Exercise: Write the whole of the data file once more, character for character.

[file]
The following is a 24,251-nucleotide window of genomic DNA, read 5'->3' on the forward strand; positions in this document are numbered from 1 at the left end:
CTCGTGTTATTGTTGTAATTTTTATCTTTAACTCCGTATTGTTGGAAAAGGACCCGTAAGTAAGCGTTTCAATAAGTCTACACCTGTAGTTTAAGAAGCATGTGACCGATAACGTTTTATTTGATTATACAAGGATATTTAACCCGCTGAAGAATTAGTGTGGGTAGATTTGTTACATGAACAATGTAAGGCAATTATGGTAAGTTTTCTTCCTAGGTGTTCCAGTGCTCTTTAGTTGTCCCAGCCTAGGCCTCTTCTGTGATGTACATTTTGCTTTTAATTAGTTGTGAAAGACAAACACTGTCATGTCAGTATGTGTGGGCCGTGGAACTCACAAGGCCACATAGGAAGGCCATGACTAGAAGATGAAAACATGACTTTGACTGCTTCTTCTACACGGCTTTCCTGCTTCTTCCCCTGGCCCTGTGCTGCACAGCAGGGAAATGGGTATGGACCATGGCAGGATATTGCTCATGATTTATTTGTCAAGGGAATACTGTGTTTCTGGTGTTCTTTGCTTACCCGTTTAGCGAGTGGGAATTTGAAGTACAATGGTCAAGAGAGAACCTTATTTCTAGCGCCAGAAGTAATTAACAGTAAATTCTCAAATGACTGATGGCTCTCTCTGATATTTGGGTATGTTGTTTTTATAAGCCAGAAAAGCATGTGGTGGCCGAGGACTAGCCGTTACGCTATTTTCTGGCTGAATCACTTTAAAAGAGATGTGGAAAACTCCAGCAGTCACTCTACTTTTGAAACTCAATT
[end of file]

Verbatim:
The following is a 24,251-nucleotide window of genomic DNA, read 5'->3' on the forward strand; positions in this document are numbered from 1 at the left end:
CTCGTGTTATTGTTGTAATTTTTATCTTTAACTCCGTATTGTTGGAAAAGGACCCGTAAGTAAGCGTTTCAATAAGTCTACACCTGTAGTTTAAGAAGCATGTGACCGATAACGTTTTATTTGATTATACAAGGATATTTAACCCGCTGAAGAATTAGTGTGGGTAGATTTGTTACATGAACAATGTAAGGCAATTATGGTAAGTTTTCTTCCTAGGTGTTCCAGTGCTCTTTAGTTGTCCCAGCCTAGGCCTCTTCTGTGATGTACATTTTGCTTTTAATTAGTTGTGAAAGACAAACACTGTCATGTCAGTATGTGTGGGCCGTGGAACTCACAAGGCCACATAGGAAGGCCATGACTAGAAGATGAAAACATGACTTTGACTGCTTCTTCTACACGGCTTTCCTGCTTCTTCCCCTGGCCCTGTGCTGCACAGCAGGGAAATGGGTATGGACCATGGCAGGATATTGCTCATGATTTATTTGTCAAGGGAATACTGTGTTTCTGGTGTTCTTTGCTTACCCGTTTAGCGAGTGGGAATTTGAAGTACAATGGTCAAGAGAGAACCTTATTTCTAGCGCCAGAAGTAATTAACAGTAAATTCTCAAATGACTGATGGCTCTCTCTGATATTTGGGTATGTTGTTTTTATAAGCCAGAAAAGCATGTGGTGGCCGAGGACTAGCCGTTACGCTATTTTCTGGCTGAATCACTTTAAAAGAGATGTGGAAAACTCCAGCAGTCACTCTACTTTTGAAACTCAATT